Microsoft pushes one-stop shop for advertisers

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Microsoft is prioritising plans to develop a one-stop shop for internet advertisers in its bid to catch Google and take a bigger share of web advertising.

Microsoft, which recently spent $6bn cash buying Aquantive, the US advertising technology and agency group, believes advertisers want a single platform for buying and analysing all their increasing spend on web campaigns.

It is prioritising its drive to stitch together all Microsoft advertising businesses across the web, gaming and mobile in a bid to dislodge Google, the leading internet advertising group.

This week Yahoo, once the leading internet advertising company, announced Terry Semel, its chief executive, was stepping down, reflecting concerns at ground lost to Google.

Speaking at the Cannes Lions Advertising Festival, Yusuf Mehdi, Microsoft’s chief advertising strategist, told the FT: “There is going to be one internet advertising platform for us that is going to serve across search, display and all IP-enabled media.

“That is just the trend of the future. Advertisers want to buy as simply as possible and they want analytics across all the platforms, and you can only do that with one platform.

“This is a business where the scale of investment to provide such a platform is only available to a few large providers.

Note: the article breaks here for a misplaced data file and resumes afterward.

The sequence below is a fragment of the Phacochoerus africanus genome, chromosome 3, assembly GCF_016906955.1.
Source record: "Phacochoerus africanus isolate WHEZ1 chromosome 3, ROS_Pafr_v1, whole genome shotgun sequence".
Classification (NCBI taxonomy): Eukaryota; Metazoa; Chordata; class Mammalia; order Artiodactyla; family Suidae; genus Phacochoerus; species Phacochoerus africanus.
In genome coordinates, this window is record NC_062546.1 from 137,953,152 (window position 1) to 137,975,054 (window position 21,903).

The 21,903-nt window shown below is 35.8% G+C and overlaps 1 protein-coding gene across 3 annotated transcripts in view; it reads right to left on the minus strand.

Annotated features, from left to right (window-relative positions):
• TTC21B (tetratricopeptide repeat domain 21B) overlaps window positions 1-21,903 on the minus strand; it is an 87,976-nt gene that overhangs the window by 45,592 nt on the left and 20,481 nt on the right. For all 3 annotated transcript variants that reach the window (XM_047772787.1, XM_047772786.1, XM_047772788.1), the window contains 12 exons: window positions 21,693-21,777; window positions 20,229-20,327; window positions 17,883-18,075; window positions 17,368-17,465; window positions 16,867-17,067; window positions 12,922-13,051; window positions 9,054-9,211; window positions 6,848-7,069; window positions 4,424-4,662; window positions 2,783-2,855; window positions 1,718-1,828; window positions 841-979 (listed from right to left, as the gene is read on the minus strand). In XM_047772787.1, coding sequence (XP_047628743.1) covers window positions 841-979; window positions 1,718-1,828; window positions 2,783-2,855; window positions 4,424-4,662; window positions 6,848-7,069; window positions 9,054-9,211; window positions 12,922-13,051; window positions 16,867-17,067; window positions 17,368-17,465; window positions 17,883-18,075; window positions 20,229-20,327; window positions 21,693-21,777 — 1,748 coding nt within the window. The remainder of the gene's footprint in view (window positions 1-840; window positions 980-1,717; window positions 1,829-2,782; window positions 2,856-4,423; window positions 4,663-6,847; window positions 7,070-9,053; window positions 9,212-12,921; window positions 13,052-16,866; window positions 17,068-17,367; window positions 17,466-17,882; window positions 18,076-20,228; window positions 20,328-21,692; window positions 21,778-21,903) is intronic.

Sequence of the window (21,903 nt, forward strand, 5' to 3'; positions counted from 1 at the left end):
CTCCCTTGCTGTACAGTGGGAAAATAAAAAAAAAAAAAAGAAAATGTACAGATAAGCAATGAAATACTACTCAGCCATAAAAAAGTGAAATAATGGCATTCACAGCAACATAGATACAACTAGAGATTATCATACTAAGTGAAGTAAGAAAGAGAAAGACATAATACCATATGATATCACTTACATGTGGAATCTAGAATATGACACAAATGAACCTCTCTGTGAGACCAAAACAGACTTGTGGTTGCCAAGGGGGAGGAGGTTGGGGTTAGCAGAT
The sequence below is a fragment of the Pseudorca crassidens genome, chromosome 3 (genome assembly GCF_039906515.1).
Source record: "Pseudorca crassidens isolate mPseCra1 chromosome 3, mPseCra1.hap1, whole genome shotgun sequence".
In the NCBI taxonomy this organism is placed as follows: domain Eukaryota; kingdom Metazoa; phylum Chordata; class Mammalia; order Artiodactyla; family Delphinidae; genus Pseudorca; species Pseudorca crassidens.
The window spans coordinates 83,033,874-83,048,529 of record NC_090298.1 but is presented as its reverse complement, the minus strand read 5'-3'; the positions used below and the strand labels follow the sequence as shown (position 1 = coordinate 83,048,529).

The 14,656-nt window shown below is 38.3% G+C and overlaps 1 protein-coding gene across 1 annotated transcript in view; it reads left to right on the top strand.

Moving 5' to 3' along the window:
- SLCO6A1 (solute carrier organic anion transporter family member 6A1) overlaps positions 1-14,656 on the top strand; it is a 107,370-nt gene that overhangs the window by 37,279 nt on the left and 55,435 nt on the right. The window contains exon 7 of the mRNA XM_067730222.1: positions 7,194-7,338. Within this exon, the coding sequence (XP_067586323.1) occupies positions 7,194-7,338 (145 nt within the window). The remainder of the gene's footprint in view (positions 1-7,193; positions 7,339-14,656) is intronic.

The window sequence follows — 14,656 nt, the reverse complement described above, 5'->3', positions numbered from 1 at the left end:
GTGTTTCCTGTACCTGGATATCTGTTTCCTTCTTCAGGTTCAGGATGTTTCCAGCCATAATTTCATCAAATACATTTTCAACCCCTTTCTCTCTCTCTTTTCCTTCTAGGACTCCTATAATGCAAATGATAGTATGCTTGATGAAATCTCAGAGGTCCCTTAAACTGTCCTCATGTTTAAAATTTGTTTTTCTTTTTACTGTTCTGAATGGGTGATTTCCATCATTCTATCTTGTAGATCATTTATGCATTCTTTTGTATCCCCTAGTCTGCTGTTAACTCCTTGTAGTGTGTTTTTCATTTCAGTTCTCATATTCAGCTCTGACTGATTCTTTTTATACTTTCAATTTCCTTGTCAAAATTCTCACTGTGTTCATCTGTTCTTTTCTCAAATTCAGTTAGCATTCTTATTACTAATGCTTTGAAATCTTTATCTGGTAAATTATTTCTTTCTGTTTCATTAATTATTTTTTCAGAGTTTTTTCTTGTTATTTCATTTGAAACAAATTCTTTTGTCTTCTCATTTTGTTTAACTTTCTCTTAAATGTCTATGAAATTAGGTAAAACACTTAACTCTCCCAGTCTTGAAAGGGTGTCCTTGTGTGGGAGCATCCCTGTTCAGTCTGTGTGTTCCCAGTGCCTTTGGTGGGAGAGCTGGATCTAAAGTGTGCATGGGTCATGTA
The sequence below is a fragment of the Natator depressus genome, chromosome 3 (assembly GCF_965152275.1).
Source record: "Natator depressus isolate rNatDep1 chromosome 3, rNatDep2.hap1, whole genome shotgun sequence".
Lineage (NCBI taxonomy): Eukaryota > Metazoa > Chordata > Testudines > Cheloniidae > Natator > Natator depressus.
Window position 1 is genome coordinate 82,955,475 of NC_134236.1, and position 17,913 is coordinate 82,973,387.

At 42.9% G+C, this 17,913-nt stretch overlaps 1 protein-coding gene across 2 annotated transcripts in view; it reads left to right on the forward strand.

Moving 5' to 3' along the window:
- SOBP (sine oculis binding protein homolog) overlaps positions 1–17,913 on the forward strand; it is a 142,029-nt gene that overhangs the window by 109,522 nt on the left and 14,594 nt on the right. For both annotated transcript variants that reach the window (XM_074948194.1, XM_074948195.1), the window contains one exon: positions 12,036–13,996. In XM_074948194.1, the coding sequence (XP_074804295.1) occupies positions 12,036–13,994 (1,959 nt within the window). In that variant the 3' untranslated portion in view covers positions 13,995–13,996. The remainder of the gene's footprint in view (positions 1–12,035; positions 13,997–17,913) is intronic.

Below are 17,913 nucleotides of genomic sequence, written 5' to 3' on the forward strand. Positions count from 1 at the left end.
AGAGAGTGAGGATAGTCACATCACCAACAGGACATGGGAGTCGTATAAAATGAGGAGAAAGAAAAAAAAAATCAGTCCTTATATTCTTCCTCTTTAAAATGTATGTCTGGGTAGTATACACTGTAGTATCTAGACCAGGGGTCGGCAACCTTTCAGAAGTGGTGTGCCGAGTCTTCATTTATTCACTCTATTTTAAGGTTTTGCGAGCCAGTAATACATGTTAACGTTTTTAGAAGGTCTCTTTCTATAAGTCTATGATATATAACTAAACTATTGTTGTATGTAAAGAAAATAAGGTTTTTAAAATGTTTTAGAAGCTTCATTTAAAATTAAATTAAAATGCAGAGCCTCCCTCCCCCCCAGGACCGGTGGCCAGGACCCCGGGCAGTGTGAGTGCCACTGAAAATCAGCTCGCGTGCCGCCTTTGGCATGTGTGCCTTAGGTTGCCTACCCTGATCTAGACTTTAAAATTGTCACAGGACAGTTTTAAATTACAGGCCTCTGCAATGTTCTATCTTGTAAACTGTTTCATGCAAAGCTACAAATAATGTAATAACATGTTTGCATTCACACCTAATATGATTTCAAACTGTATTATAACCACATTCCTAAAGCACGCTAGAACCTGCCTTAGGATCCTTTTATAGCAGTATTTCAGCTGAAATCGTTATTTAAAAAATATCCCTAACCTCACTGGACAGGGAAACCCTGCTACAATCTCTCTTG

“I don’t know enough to say whether it is two or three or four major companies, but I certainly believe there will be room for two.”

Google is built around its successful internet search business, but its acquisitions of YouTube, the video-sharing website, and Double Click, the leading distributor of internet display or brand advertising, have shown its own intent to diversify.

The internet sector has seen a spate of such deals as both technology and marketing companies try to broaden the range of services they provide on the web.

Such consolidation is welcomed by some industry executives. But others believe it will result in web advertising being concentrated in the hands of a few companies.

Consumer groups are also concerned that the dominant web companies will be able to gather data on people’s surfing habits and interests.

Google has often been the subject of such data fears.

In many instances, however, it has fewer opportunities to collect personalised data on web users than rivals such as Yahoo or Microsoft.

The latter pair are more prominent providers of email and other servcies which require users to provide their details when subscribing.

Mr Mehdi said Microsoft had historically been “a leader” in privacy policies among internet companies, and said in future consumers would decide between companies based on their data protection.

He said: “I do believe that. We are going to stake a large part of our value proposition on that notion. I think that is an important consideration for customers.”

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